I yell, you yell, we all yell for yell-ow

A couple Sundays ago Sam and I drove up Big Cottonwood Canyon and over Guardsman Pass into Midway. We've never been all the way up and over that way before, and it was so beautiful! We left the kids home this time, too, which is perhaps why it lingers in my memory as such a very peaceful afternoon. :)

You know me (or do you?)—I can't resist the gold-yellow of those aspen trees. It's my very favorite color in the world, even when that yellow is rushing by past my car window, a blur of glitter and sunshine (my desire to pull over and wander around and take photos often exceeds the driver's desire for slowing down and annoying other cars, or parking in precarious places to allow said wandering)—or maybe especially then. It feels like falling into a yellow lake.
 Mid-afternoon seems like the best time to get that strong tree-light. The sunlight through the leaves makes everything behind it more vibrant.

 And I'm always struck by how the contrast against the dark pines makes the yellows glow even brighter!
So much yellow! For some reason when I write that, I hear Ryan Williams singing "And it was all ye-ell-ooo-ooh" in a wavery falsetto. He used to drive Rachael and me home from school and we'd beg him to sing along to anything, anything on the radio. It brought us great joy.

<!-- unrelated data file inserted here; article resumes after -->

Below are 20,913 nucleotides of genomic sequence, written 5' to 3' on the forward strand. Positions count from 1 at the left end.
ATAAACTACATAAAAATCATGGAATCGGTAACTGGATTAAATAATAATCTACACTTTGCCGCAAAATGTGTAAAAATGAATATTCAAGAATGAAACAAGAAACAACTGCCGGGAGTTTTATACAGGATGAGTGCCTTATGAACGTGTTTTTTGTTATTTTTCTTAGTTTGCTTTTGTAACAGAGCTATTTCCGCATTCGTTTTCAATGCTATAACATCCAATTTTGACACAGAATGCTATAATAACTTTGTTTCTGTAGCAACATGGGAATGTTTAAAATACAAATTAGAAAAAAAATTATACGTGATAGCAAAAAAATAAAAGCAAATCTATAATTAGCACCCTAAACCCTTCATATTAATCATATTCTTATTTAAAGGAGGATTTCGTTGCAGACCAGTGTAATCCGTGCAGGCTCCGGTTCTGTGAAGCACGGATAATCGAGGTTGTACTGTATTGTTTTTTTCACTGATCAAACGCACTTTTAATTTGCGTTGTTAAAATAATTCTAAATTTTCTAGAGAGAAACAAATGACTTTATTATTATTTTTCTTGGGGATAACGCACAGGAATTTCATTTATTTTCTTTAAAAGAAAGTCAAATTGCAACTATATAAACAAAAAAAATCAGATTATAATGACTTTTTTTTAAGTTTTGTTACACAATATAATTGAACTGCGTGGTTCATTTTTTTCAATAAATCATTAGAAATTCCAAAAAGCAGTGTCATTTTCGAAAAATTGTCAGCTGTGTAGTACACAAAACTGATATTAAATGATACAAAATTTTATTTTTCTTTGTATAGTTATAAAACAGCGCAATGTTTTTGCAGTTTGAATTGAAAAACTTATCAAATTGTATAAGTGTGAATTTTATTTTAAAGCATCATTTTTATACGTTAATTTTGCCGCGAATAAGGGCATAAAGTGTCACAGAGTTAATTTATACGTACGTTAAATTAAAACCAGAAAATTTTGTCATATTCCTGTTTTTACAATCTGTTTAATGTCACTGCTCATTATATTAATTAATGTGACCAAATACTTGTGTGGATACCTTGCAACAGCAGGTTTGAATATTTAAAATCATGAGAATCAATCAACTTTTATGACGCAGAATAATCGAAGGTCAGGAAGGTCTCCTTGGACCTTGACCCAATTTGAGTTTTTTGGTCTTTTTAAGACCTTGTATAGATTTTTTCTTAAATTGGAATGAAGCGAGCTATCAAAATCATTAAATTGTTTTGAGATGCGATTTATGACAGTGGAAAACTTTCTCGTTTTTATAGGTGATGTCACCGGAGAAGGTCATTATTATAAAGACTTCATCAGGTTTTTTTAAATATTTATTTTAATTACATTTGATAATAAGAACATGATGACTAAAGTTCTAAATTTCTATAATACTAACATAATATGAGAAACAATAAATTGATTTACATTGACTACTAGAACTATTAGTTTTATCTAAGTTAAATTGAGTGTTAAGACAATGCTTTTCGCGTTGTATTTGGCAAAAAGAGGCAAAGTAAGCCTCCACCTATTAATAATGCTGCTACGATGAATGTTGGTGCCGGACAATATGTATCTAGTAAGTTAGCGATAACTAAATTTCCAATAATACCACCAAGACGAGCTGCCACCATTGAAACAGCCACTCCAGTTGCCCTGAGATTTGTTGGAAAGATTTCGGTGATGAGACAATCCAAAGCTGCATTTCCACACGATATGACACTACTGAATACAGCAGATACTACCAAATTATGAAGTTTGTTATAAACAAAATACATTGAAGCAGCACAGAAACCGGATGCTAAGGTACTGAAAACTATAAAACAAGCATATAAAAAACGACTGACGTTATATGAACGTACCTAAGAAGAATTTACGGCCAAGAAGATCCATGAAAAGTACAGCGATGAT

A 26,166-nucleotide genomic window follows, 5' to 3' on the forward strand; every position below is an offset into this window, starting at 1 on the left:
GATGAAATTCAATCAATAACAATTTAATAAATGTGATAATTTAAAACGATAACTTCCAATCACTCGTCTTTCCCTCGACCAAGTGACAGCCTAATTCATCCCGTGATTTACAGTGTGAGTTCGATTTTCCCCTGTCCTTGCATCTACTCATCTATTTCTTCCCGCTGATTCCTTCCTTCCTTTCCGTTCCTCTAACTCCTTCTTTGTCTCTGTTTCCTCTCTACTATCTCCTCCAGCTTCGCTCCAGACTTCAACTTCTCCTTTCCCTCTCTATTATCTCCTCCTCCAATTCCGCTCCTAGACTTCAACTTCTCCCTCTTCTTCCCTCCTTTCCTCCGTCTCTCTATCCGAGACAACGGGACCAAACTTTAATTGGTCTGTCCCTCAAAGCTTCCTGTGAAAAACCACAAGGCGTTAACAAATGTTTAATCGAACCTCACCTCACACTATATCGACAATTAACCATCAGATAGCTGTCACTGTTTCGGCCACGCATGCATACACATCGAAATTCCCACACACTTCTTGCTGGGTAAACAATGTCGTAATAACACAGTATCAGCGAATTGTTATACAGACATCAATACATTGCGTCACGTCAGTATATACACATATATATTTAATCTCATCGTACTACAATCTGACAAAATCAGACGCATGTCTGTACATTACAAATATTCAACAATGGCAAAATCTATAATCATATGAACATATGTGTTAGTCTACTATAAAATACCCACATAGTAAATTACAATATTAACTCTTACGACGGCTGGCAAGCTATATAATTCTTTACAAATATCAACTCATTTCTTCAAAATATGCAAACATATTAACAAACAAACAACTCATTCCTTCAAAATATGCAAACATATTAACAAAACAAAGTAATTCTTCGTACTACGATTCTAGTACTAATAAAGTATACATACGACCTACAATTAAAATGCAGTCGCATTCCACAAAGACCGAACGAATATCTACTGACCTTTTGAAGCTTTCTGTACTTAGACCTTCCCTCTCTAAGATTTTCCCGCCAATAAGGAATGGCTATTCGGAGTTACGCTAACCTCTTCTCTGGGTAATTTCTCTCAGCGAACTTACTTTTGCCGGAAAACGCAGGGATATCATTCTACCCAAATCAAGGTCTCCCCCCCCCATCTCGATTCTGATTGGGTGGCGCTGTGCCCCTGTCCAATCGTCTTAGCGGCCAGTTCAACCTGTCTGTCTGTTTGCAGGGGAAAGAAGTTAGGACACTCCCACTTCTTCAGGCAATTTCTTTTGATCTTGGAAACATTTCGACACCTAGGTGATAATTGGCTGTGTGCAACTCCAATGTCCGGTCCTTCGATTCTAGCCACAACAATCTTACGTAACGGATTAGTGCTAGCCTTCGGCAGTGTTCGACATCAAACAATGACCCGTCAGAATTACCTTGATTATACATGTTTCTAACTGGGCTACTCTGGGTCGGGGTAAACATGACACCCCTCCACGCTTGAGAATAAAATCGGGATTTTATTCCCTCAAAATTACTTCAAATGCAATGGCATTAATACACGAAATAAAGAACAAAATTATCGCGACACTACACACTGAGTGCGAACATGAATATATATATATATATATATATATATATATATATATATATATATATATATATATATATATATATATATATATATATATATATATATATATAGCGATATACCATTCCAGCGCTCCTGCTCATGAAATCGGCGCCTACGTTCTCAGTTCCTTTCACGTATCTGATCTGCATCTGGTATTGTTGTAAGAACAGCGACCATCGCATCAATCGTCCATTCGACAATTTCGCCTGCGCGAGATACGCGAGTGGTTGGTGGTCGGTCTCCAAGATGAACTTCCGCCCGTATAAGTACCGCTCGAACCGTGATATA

One of my favorite places to be is behind a lattice of trees, looking through to the more distant colors beyond. It feels like being in a cathedral, watching the sun pour through the stained glass.
Or like being in a Japanese tea house, where the light becomes diffused and warm and golden as it passes through the rice-paper screens.
This little patch of trees spilled down the hillside, getting yellower as it fell. I couldn't quite see the bottom from this vantage point, but I imagined it being the brightest yellow of all, like all the color was slowly dripping down and pooling at the bottom in a puddle of gold.
 Another stained-glass-y vantage point.
Green soldiers. Gold soldiers.
Shadows, windows, light
The color spills down the hill here too, but here it got diluted and streaked through the greens like watercolor.
Such a bright little circle of trees! All alone there on the top of a hill.
The light comes through so strongly here, it makes even the leaf-shadows turn orange.
And just for variety, some red maples we saw driving down the other side. Gorgeous!

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